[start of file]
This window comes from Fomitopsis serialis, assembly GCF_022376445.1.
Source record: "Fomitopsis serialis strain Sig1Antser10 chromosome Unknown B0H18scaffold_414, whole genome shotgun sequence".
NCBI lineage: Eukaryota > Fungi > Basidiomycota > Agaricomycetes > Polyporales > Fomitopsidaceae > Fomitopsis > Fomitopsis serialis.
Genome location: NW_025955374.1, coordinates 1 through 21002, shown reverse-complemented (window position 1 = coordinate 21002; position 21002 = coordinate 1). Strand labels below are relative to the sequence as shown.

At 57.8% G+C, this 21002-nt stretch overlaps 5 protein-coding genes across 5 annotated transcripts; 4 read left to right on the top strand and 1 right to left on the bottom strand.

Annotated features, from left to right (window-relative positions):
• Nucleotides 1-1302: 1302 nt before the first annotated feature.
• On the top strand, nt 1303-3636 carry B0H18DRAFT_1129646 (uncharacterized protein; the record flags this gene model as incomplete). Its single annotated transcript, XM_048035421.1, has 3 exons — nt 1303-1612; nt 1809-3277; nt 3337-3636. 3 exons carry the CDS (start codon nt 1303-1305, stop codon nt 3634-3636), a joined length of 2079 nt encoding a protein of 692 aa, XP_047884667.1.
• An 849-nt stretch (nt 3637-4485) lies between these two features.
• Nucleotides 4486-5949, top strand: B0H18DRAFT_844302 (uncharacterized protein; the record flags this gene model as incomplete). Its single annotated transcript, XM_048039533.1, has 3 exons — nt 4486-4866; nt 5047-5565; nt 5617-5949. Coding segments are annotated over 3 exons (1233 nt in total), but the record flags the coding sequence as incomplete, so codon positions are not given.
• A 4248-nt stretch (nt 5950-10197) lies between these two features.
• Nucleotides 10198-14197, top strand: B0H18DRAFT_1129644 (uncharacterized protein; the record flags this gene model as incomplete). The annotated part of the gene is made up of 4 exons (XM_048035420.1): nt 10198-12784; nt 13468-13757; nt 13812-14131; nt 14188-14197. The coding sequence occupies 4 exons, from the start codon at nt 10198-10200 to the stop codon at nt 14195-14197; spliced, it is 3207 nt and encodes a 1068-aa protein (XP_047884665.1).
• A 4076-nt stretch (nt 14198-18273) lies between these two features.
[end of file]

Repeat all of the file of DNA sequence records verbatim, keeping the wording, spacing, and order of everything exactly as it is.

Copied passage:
This window comes from Fomitopsis serialis, assembly GCF_022376445.1.
Source record: "Fomitopsis serialis strain Sig1Antser10 chromosome Unknown B0H18scaffold_414, whole genome shotgun sequence".
NCBI lineage: Eukaryota > Fungi > Basidiomycota > Agaricomycetes > Polyporales > Fomitopsidaceae > Fomitopsis > Fomitopsis serialis.
Genome location: NW_025955374.1, coordinates 1 through 21002, shown reverse-complemented (window position 1 = coordinate 21002; position 21002 = coordinate 1). Strand labels below are relative to the sequence as shown.

At 57.8% G+C, this 21002-nt stretch overlaps 5 protein-coding genes across 5 annotated transcripts; 4 read left to right on the top strand and 1 right to left on the bottom strand.

Annotated features, from left to right (window-relative positions):
• Nucleotides 1-1302: 1302 nt before the first annotated feature.
• On the top strand, nt 1303-3636 carry B0H18DRAFT_1129646 (uncharacterized protein; the record flags this gene model as incomplete). Its single annotated transcript, XM_048035421.1, has 3 exons — nt 1303-1612; nt 1809-3277; nt 3337-3636. 3 exons carry the CDS (start codon nt 1303-1305, stop codon nt 3634-3636), a joined length of 2079 nt encoding a protein of 692 aa, XP_047884667.1.
• An 849-nt stretch (nt 3637-4485) lies between these two features.
• Nucleotides 4486-5949, top strand: B0H18DRAFT_844302 (uncharacterized protein; the record flags this gene model as incomplete). Its single annotated transcript, XM_048039533.1, has 3 exons — nt 4486-4866; nt 5047-5565; nt 5617-5949. Coding segments are annotated over 3 exons (1233 nt in total), but the record flags the coding sequence as incomplete, so codon positions are not given.
• A 4248-nt stretch (nt 5950-10197) lies between these two features.
• Nucleotides 10198-14197, top strand: B0H18DRAFT_1129644 (uncharacterized protein; the record flags this gene model as incomplete). The annotated part of the gene is made up of 4 exons (XM_048035420.1): nt 10198-12784; nt 13468-13757; nt 13812-14131; nt 14188-14197. The coding sequence occupies 4 exons, from the start codon at nt 10198-10200 to the stop codon at nt 14195-14197; spliced, it is 3207 nt and encodes a 1068-aa protein (XP_047884665.1).
• A 4076-nt stretch (nt 14198-18273) lies between these two features.